The Menendez Brothers Murder Trial: 30 years later

Posted at 10:28 AM, January 27, 2023 and last updated 10:28 AM, January 27, 2023

By IVY BROWN Court TV

It’s been 30 years since Erik and Lyle Menendez faced their first trial for the brutal murders of their parents.

July 1993 marked the beginning of a high-profile televised six-month trial that ended in two hung juries, prompting Judge Stanley M. Weisberg to declare a mistrial. The brothers were ultimately convicted in a second untelevised 1995-96 trial.

Lyle Menendez, right, and his brother, Erik, sit in the courtroom in Beverly Hills, Calif. during their 1993 murder trial. (Court TV)

Court TV’s Trial Archives: CA v. Menendez (1993)

Jose and Kitty Menendez were fatally shot with shotguns on Aug. 20, 1989, in the family’s Beverly Hills mansion. The brothers spent the next six months funding a lavish lifestyle with their inheritance until March 1990, when they were arrested after Erik’s recorded confession during a therapy session with Dr. Jerome Oziel¬†was brought to the police.

Prosecutors argued the Menendez brothers killed their parents to gain access to a $14 million inheritance. The defense argued it was self-defense after the boys suffered years of sexual abuse from their parents, and ultimately feared they would be killed.

In their second trial, Erik and Lyle were convicted and sentenced to life in prison without the possibility of parole. Despite their sentence and heinous crimes, there has been a consistent outcry from supporters who believe the brothers were truly victims and deserve to be freed. Prosecutors still contend the brothers fabricated the allegations of sexual abuse.

Here’s a look at some key moments in the 1993 trial of CA v. Erik and Lyle Menendez.

 

THE CONFESSION TAPE

The prosecution’s smoking-gun at the center of the case was Erik Menendez’s therapist, Dr. Jerome Oziel, and his audio tapes of their sessions. Dr. Oziel began recording their sessions at the haste of his lover, Judalon Smyth, who said they needed the recordings to protect themselves. At trial, the jury heard Erik’s Dec. 11, 1989 confession to Dr. Oziel.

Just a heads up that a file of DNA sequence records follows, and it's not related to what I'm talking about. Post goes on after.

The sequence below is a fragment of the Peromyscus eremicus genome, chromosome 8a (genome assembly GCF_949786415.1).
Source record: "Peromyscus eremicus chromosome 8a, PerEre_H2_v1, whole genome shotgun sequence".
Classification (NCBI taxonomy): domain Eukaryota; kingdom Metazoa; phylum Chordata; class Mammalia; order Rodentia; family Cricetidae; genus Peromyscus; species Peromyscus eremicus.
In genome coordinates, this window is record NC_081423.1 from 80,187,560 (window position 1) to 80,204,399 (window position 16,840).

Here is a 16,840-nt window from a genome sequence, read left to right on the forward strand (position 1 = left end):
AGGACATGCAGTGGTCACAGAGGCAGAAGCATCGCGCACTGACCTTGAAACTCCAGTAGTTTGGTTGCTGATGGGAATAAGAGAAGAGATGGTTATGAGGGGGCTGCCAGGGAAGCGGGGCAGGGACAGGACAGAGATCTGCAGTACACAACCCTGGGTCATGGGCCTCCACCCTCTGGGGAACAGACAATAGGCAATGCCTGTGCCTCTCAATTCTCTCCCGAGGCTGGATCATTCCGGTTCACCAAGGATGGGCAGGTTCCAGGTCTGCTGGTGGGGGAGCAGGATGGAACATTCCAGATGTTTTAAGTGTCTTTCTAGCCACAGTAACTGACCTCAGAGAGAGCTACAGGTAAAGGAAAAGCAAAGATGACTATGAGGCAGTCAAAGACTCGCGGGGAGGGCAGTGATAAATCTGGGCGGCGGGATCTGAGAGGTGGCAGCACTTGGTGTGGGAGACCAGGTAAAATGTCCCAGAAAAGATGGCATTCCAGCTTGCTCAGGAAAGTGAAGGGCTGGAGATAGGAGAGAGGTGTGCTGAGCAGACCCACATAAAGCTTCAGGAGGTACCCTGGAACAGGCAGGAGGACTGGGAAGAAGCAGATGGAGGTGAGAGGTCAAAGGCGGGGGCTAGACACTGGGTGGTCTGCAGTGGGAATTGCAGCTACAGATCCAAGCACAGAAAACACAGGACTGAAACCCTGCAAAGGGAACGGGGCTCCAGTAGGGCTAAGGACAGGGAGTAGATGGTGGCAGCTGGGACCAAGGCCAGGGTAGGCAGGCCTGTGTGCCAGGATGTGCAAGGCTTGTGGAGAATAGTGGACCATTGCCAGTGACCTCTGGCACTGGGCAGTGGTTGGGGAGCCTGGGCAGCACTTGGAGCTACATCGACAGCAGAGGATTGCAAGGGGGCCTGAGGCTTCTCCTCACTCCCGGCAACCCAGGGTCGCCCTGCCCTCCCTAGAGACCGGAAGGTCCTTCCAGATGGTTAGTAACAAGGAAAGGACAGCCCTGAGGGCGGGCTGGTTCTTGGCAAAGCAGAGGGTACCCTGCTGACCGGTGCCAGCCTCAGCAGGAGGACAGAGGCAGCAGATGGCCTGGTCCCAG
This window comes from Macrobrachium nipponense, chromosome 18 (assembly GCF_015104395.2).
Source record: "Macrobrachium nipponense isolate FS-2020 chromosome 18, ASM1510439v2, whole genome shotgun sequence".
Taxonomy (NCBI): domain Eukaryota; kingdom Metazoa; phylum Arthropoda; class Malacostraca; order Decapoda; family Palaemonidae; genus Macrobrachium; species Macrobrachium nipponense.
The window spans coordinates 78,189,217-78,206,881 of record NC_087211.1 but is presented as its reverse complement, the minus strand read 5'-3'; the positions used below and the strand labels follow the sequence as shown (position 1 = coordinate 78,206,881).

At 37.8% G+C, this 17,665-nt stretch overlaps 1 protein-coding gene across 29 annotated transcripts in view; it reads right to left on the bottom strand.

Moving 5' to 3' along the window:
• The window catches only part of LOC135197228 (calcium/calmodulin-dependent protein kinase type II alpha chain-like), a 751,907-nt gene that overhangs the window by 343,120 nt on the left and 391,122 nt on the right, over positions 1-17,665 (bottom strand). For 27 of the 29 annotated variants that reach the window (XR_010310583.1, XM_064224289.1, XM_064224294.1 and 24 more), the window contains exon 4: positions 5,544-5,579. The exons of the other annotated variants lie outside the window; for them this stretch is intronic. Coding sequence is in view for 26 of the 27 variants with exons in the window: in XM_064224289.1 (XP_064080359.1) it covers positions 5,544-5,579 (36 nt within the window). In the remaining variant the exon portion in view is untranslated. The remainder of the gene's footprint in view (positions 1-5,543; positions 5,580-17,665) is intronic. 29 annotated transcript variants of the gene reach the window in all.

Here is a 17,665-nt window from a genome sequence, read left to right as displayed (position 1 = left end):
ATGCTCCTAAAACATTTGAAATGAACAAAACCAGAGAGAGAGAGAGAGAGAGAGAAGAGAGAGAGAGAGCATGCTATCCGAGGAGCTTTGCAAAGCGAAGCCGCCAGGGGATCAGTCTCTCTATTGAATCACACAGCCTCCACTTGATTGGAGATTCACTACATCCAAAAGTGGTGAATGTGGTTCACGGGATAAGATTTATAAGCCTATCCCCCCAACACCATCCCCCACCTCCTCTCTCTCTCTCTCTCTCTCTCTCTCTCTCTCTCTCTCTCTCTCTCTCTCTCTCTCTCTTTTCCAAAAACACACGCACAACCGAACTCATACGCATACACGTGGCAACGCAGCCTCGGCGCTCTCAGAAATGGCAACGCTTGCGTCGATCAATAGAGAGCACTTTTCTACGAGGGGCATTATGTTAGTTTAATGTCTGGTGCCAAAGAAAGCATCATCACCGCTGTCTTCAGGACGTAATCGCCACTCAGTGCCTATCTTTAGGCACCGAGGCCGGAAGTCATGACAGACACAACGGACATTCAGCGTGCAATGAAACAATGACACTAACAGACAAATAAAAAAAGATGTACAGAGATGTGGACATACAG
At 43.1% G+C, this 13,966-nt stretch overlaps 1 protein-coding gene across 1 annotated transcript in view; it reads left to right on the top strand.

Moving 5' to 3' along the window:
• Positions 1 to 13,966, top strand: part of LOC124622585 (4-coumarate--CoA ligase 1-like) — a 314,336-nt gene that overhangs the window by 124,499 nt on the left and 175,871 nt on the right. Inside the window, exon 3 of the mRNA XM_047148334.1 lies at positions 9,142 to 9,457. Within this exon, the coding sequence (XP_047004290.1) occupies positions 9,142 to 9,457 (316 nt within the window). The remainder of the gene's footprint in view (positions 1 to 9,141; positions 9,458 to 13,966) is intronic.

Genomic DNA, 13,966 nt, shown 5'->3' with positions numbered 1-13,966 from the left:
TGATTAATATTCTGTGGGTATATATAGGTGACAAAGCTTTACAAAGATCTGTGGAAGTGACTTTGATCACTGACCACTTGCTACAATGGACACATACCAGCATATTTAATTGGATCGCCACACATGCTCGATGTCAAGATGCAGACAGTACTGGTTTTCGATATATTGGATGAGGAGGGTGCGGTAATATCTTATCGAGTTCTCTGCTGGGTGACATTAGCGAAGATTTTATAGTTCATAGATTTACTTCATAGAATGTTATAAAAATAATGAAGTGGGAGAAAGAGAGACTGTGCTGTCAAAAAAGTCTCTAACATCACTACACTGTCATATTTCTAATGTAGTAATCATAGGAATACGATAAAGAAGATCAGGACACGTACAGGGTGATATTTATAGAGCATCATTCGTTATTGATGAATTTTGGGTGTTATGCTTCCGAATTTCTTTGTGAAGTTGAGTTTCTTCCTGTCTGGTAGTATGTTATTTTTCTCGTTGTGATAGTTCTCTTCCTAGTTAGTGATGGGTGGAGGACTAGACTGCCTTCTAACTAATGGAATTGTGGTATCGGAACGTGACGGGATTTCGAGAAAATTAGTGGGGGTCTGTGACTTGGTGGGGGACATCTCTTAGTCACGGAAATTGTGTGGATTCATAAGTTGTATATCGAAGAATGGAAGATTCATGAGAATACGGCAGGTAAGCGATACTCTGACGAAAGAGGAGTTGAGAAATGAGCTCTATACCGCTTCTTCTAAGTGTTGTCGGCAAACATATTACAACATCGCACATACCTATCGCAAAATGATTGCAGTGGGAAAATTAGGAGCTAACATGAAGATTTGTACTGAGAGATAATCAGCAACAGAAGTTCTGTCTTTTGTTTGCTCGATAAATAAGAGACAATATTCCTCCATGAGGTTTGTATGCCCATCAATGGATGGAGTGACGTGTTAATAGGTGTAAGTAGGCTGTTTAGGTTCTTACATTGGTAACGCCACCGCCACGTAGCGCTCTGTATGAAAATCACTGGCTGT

JUDALON SMYTH

The testimony of Dr. Oziel’s former mistress was a shocking twist in the Menendez trial. Judalon Smyth had previously told authorities she overheard the brothers confessing to killing their parents, but at trial, she claimed Oziel had “brainwashed” her. It was Smyth who turned the brothers into the police, but reportedly became bitter after they refused to charge Oziel. She claimed Oziel raped and drugged her during their relationship. The jury even heard sordid recordings between Oziel and Smyth.

 

CRAIG CIGNARELLI

Craig Cignarelli testified his former best friend confessed to killing his parents two days after the murders. Cignarelli said Erik told him exactly how the killings took place, with Lyle shooting Jose and Erik shooting Kitty.

 

LYLE MENENDEZ

The older brother, Lyle Menendez, testified their father sexually abused them at a young age. At trial, he gave tearful testimony describing the alleged abuse and even their mother’s alleged indifference when they confronted her. Lyle also testified that the brothers feared for their lives after confronting Jose days before the killing. Lyle claimed as they told Jose they were going to tell everyone about the sexual abuse, and he responded, “We all make choices in life, son. Erik made his, you’ve made yours.

 

ERIK MENENDEZ

Younger brother Erik Menendez also testified about the alleged abuse he suffered from his father, and how Lyle tried to protect him in life.

 

DETECTIVE LESLIE ZOELLER

Beverly Hills Police Detective Leslie Zoeller was the lead investigator in the murders of Jose and Kitty Menendez. Zoeller and his partner were the responding officers at the scene and took the brothers’ statements.

 

GLENN STEVENS & DONOVAN GOODREAU

Glenn Stevens & Donovan Goodreau were close friends of Lyle Menendez. The brothers used Goodreau’s identification to purchase the shotguns used in the killings. Stevens was with Lyle when he was arrested for the murders. Part of Goodreau’s testimony also focused on his prior knowledge of the alleged sexual abuse the brothers suffered from their parents. At trial, he claimed he didn’t know, but the next day, reporter Robert Rand took the stand with a recording of his interview with Goodreau, where he admits to knowing about the alleged abuse.

 

Interested in more highlights from the case? Check out Murder and the Menendez Brothers: A Court TV Mystery Podcast.

 

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